A Young Artist’s Guide to Playing for Keeps, Part 22

You’ve chosen an uncertain path.

You’ve adopted an inconvenient lifestyle.

You’ve embarked upon an unconventional journey.

You’ve felt the voice inside you growing more urgent.

You’ve committed yourself enough so you can’t turn back.

IN SHORT: You’ve decided to play for keeps.

This is the critical crossroads – the emotional turning
point – in the life of every young artist.

And I’ve been there

From my latest book, Writing is the Basis of All Wealth, here’s a list of suggestions to help you along the

1. Make your audience your accomplice. First comes acceptance. That masturbatory art can only matter so much. That it’s hard to be creative alone. And that a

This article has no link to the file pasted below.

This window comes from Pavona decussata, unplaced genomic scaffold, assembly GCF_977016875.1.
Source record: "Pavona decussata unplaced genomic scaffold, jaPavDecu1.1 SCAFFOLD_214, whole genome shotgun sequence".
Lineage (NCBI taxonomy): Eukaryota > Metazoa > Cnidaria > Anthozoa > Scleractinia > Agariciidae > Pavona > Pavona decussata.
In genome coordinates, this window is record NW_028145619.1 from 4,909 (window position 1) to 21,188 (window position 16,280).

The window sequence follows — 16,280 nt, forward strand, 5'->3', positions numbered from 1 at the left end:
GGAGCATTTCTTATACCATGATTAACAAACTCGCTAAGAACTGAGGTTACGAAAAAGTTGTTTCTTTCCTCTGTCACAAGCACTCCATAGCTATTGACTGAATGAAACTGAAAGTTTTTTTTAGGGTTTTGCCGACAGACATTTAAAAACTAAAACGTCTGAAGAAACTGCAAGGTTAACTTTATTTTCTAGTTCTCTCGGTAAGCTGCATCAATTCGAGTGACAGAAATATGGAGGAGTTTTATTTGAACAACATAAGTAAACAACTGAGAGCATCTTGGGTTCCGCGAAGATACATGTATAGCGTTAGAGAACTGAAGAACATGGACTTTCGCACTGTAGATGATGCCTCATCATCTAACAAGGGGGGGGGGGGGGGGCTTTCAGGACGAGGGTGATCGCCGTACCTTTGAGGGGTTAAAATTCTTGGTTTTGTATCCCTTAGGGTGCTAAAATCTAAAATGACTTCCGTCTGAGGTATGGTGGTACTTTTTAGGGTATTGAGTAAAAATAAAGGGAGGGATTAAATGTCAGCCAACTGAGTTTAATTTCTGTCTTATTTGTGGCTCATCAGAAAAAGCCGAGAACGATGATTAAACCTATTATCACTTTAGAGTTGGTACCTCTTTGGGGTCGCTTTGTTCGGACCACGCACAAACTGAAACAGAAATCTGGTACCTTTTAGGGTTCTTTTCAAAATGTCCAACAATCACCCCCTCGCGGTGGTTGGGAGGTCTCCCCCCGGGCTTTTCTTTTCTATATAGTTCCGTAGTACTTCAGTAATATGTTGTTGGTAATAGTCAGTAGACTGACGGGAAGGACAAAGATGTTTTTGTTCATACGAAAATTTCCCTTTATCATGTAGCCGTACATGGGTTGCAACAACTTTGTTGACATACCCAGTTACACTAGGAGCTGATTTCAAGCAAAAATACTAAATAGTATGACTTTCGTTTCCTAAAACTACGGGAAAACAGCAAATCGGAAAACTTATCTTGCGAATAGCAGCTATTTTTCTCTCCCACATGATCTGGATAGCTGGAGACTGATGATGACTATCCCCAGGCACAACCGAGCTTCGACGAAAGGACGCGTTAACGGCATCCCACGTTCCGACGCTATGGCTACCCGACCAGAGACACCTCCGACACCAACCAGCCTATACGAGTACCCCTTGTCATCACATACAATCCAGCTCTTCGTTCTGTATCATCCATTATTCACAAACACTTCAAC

crowdsourced approach is usually worthwhile. Second comes surrender. Absolute
artistic vulnerability. Letting the audience in on the joke. Giving them
permission to become co-creators along with us. Third comes accessibility.
Keeping the loop open. Making it easy for the audience to tap into their
creative flair. Creating a forum for them to express themselves freely and
fully. Fourth comes expansion. Of access, not information. Continually creating
a playing field on which people can create, not a smorgasbord from which people
can consume. When we do this, when we stop setting off art in a corner and
start enlisting the world to help us create, everything changes. The work grows
stronger, the experience grows richer and the audience grows more devoted.
Everybody wins because everybody plays. Are